MORPHINE SULFATE- morphine sulfate injection, solution
HIGHLIGHTS OF PRESCRIBING INFORMATION
These highlights do not include all the information needed to use MORPHINE SULFATE PRESERVATIVE-FREE INJECTION, USP safely and effectively. See full prescribing information for MORPHINE SULFATE PRESERVATIVE-FREE INJECTION.
Morphine Sulfate Preservative-Free Injection Solution for intravenous use, CII
Initial U.S. Approval: 1941
WARNING: ADDICTION, ABUSE, AND MISUSE; LIFE-THREATENING RESPIRATORY DEPRESSION; NEONATAL OPIOID WITHDRAWAL SYNDROME; and RISKS FROM CONCOMITANT USE WITH BENZODIAZEPINES OR OTHER CNS DEPRESSANTS
See full prescribing information for complete boxed warning.
RECENT MAJOR CHANGES
INDICATIONS AND USAGE
Morphine Sulfate Injection is an opioid agonist indicated for the management of pain severe enough to require use of an opioid analgesic by Patient-Controlled Analgesia (PCA), and for which alternative treatments are inadequate. (1)
Limitations of Use (1)
DOSAGE AND ADMINISTRATION
DOSAGE FORMS AND STRENGTHS
WARNINGS AND PRECAUTIONS
The most serious adverse reactions encountered are respiratory depression, apnea, circulatory depression, respiratory arrest, shock, and cardiac arrest. Other common frequently observed adverse reactions include: sedation, lightheadedness, dizziness, nausea, vomiting, and constipation. (6)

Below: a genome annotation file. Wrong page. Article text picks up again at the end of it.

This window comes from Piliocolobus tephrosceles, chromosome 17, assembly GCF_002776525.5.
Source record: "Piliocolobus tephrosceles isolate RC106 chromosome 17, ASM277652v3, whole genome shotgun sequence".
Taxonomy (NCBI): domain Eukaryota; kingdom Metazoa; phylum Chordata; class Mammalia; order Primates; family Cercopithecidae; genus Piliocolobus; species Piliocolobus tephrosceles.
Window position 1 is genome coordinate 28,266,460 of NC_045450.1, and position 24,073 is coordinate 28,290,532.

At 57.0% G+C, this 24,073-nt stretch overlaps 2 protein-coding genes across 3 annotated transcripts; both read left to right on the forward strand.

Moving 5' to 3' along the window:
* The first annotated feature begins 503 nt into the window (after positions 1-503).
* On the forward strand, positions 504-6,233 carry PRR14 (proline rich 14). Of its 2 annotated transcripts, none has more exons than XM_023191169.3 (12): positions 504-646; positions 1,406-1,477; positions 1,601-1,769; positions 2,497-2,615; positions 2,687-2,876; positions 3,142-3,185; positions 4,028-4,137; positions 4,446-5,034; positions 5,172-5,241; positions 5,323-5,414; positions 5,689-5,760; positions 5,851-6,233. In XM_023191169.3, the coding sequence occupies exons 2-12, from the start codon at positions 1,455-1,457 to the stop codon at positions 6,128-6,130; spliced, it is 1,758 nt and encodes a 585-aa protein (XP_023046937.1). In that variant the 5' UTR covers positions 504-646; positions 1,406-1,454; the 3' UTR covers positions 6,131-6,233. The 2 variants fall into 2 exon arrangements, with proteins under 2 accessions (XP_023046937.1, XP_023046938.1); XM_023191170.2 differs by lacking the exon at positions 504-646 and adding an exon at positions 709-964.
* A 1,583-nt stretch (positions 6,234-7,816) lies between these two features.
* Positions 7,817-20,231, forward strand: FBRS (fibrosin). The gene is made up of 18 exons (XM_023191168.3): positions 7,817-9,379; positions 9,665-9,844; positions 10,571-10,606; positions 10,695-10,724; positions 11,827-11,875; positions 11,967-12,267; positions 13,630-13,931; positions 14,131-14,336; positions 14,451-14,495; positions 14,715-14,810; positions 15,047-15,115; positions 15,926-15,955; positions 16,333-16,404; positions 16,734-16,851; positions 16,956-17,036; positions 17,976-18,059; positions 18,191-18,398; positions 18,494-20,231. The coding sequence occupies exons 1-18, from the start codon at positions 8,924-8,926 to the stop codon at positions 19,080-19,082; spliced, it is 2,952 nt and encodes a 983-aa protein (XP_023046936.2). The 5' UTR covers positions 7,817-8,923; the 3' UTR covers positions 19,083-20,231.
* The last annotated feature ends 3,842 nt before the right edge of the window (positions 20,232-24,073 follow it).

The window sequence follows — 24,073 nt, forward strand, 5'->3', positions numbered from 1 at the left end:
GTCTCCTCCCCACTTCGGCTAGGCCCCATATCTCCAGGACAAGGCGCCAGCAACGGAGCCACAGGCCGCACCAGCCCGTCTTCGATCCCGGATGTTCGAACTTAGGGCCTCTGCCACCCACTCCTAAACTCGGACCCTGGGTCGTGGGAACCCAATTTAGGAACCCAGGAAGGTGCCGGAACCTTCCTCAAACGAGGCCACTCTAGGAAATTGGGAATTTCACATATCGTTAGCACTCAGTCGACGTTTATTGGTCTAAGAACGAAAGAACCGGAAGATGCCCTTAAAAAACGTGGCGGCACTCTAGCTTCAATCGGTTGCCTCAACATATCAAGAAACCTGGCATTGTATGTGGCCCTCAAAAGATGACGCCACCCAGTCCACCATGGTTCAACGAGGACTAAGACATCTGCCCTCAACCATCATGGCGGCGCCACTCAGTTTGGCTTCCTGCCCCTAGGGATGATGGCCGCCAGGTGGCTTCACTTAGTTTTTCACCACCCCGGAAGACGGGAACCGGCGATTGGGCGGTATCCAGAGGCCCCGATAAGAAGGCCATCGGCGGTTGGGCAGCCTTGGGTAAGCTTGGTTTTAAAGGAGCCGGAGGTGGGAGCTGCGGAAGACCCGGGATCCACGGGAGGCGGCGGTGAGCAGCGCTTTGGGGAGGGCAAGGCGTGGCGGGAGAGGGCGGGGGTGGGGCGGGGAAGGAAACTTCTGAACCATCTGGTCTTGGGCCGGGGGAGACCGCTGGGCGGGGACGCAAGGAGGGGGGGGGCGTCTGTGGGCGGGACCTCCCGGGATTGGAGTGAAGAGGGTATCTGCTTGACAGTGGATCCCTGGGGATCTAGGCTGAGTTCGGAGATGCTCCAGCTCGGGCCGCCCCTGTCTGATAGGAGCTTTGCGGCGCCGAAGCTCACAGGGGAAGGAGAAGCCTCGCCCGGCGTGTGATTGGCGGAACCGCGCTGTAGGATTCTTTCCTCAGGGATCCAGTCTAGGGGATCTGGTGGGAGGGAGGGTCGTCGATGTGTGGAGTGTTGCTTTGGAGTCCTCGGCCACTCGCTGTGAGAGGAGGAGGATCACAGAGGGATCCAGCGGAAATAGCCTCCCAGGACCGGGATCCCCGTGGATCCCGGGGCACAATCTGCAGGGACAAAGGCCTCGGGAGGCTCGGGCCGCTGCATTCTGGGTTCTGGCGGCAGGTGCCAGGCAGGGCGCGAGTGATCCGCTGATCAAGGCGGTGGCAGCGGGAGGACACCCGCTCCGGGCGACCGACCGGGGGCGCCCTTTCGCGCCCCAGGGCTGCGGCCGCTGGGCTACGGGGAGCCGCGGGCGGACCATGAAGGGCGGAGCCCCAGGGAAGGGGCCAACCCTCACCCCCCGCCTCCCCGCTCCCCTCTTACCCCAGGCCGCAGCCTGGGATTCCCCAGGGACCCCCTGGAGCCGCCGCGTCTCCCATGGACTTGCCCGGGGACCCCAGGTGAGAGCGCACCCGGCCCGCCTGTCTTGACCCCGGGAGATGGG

To report SUSPECTED ADVERSE REACTIONS, contact Hospira, Inc. at 1-800-441-4100, or FDA at 1-800-FDA-1088 or www.fda.gov/medwatch.
USE IN SPECIFIC POPULATIONS
Pregnancy: May cause fetal harm. (8.1)
See 17 for PATIENT COUNSELING INFORMATION.
FULL PRESCRIBING INFORMATION: CONTENTS*
WARNING: ADDICTION, ABUSE, AND MISUSE; LIFE-THREATENING RESPIRATORY DEPRESSION; NEONATAL OPIOID WITHDRAWAL SYNDROME; and RISKS FROM CONCOMITANT USE WITH BENZODIAZEPINES OR OTHER CNS DEPRESSANTS
5.6 Life-Threatening Respiratory Depression in Patients with Chronic Pulmonary Disease or in Elderly, Cachectic, or Debilitated Patients
5.10 Risks of Use in Patients with Increased Intracranial Pressure, Brain Tumors, Head Injury, or Impaired Consciousness
Preservative-free Morphine Sulfate Injection is for intravenous administration. It should be used with a compatible Hospira PCA pump set with injector and a compatible Hospira infusion device.
Morphine Sulfate Injection is available in three concentrations for use with Patient Controlled Analgesia (PCA) infusion device. Dosing errors can result in accidental overdose and death. Avoid dosing errors that may result from confusion between mg and mL and confusion with morphine injections of different concentrations when prescribing, dispensing, and administering Morphine Sulfate Injection. Ensure that the proper dose is communicated and dispensed accurately.
Each vial is intended for SINGLE USE ONLY. When the dosing requirement is completed, the unused portion should be discarded in an appropriate manner.